Five-year survival benefit following heart transplant varies widely across transplant centers, and patient management practices at individual centers may confer benefits not currently accounted for in the US heart allocation system, according to a study published in JAMA.

There are a limited number of donor hearts available for transplantation each year, and candidates are ranked primarily based on the type of supportive therapy they receive. Transplant center-specific outcomes are not considered in organ allocations. In this observational study, researchers used data from the Scientific Registry of Transplant Recipients to identify adult candidates for heart transplant in the United States between January 1, 2006, and December 31, 2015 (n=29,199).

The primary outcome was the estimated improvement in absolute 5-year survival benefit gained by undergoing heart transplant. Secondary outcomes were the characteristics of patients who underwent heart transplants at high- vs low-survival benefit centers. Researchers fit a mixed-effects Cox proportional hazard model to estimate survival benefit associated with heart transplant.


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Of the candidates on the transplant waiting list at 113 centers who underwent heart transplant (n=19,815), 27% died or underwent another transplant operation during the study period (n=5389). Of the candidates who did not undergo heart transplant (n=9384), 2644 died while on the waiting list, and 3025 died after being delisted. Heart transplant was associated with a mean hazard ratio (HR) for death of 0.24 (interquartile range [IQR], 0.14-0.35), compared with candidates on the waiting list without transplant. After adjusting for status, the candidates’ risk for death while on the waiting list without transplant varied by center (HR, 0.71-1.63) relative to the mean center. The reduction in mortality risk after heart transplant also varied significantly (HR, 0.71-1.68). Center effects led to wide variation in adjusted survival benefit associated with heart transplant. The mean improvement in estimated 5-year survival ranged from 30% to 55% by center (IQR, 40%-47%). For every 10% decrease in estimated transplant candidate waiting list survival at a given center, there was an increase of 6.2% in the 5-year survival benefit (95% CI, 5.2%-7.3%).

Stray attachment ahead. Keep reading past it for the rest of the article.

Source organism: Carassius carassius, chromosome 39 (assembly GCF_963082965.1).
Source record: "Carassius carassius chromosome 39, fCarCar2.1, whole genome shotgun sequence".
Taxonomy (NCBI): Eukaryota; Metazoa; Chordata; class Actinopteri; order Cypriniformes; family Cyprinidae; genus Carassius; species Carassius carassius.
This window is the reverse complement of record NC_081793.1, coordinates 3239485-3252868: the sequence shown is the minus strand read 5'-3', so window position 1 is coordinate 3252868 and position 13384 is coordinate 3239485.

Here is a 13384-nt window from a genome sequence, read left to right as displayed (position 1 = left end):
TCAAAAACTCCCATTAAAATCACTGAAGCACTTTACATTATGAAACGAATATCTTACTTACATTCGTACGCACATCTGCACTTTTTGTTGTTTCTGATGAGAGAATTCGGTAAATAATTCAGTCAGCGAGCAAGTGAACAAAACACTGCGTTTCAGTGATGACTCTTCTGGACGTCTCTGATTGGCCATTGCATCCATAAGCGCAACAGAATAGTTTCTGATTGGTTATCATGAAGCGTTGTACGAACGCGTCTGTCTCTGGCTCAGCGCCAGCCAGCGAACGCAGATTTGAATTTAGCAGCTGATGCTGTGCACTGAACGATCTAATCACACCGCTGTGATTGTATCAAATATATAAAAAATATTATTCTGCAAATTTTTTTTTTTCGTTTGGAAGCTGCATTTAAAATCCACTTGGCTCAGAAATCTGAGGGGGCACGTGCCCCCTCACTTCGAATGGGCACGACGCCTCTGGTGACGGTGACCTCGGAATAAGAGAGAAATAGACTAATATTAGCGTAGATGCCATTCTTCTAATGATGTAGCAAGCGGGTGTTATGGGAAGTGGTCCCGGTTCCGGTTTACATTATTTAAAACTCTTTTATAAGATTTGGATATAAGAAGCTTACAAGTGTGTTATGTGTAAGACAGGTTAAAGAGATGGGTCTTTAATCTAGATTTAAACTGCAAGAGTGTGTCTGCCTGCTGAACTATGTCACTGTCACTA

Limitations of this study include the fact that an increased mortality risk for candidates on the waiting list may reflect suboptimal care management before transplant rather than illness severity within the center’s population. Also, there was the potential for a bias in the results of the individual centers because the models used may not have fully captured the quality of donor hearts as a result of limited accuracy of the donor risk index.

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“The novel mixed-effects approach identified a large group of low survival benefit centers that prioritized less medically urgent candidates who had a lower risk [for] death without transplant and less potential survival benefit than the statistical mean recipient,” noted the researchers. “The study results also suggest that the priority reassignments in the new 6-tier allocation system may reduce the variability in survival benefit, potentially through the limited incorporation of objective medical acuity criteria and disease-specific status adjustments.”

Disclosure: Several study authors declared affiliations with the pharmaceutical industry. Please see the original reference for a full list of authors’ disclosures.

Reference

Parker WF, Anderson AS, Gibbons RD, et al. Association of transplant center with survival benefit among adults undergoing heart transplant in the United States. JAMA. 2019;322(18):1789-1798.